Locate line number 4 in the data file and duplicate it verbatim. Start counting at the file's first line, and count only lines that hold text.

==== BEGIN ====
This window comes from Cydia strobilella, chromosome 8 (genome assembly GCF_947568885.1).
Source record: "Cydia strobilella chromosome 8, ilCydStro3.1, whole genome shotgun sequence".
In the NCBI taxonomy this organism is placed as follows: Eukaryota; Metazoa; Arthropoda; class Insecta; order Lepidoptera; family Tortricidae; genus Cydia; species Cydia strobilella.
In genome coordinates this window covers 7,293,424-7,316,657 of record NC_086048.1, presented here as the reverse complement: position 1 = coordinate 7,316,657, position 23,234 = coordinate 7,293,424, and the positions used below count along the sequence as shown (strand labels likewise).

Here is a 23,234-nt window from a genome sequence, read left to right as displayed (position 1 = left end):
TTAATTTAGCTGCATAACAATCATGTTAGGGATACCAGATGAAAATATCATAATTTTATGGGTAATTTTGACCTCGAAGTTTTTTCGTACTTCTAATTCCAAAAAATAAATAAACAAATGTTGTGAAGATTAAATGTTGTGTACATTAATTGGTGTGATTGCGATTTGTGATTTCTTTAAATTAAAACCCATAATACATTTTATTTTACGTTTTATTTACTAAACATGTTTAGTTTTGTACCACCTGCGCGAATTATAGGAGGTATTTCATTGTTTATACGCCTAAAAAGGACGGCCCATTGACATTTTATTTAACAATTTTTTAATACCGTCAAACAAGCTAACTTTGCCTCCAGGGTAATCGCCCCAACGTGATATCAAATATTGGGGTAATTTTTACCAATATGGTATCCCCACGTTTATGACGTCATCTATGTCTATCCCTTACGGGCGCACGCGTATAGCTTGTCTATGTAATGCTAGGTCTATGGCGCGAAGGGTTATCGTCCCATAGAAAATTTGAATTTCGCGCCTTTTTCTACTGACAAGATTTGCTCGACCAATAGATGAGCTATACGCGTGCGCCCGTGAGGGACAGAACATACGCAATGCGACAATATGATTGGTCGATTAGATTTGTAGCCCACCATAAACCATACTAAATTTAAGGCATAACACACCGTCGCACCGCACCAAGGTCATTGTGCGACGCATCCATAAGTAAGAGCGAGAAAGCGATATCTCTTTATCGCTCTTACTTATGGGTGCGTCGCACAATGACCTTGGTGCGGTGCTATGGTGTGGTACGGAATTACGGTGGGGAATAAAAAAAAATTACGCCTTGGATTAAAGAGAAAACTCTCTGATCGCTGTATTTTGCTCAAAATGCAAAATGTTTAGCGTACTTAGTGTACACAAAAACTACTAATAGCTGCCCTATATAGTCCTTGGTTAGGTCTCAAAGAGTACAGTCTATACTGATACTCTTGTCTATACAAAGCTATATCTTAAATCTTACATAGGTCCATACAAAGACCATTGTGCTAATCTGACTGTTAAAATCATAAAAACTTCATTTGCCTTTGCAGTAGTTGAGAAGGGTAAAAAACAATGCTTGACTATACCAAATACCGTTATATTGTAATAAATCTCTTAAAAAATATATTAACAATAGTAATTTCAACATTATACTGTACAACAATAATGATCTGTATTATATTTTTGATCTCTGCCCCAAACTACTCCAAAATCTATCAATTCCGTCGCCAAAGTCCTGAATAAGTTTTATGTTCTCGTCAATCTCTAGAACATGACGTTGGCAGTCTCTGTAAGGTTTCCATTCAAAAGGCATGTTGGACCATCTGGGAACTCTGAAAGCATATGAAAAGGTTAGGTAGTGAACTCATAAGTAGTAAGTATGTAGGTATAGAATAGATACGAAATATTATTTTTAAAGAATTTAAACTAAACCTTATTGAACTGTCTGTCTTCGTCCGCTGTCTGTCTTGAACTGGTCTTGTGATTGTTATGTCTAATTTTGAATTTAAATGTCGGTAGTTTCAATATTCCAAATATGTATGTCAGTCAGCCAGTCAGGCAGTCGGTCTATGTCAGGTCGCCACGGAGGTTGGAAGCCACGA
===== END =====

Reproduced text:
In genome coordinates this window covers 7,293,424-7,316,657 of record NC_086048.1, presented here as the reverse complement: position 1 = coordinate 7,316,657, position 23,234 = coordinate 7,293,424, and the positions used below count along the sequence as shown (strand labels likewise).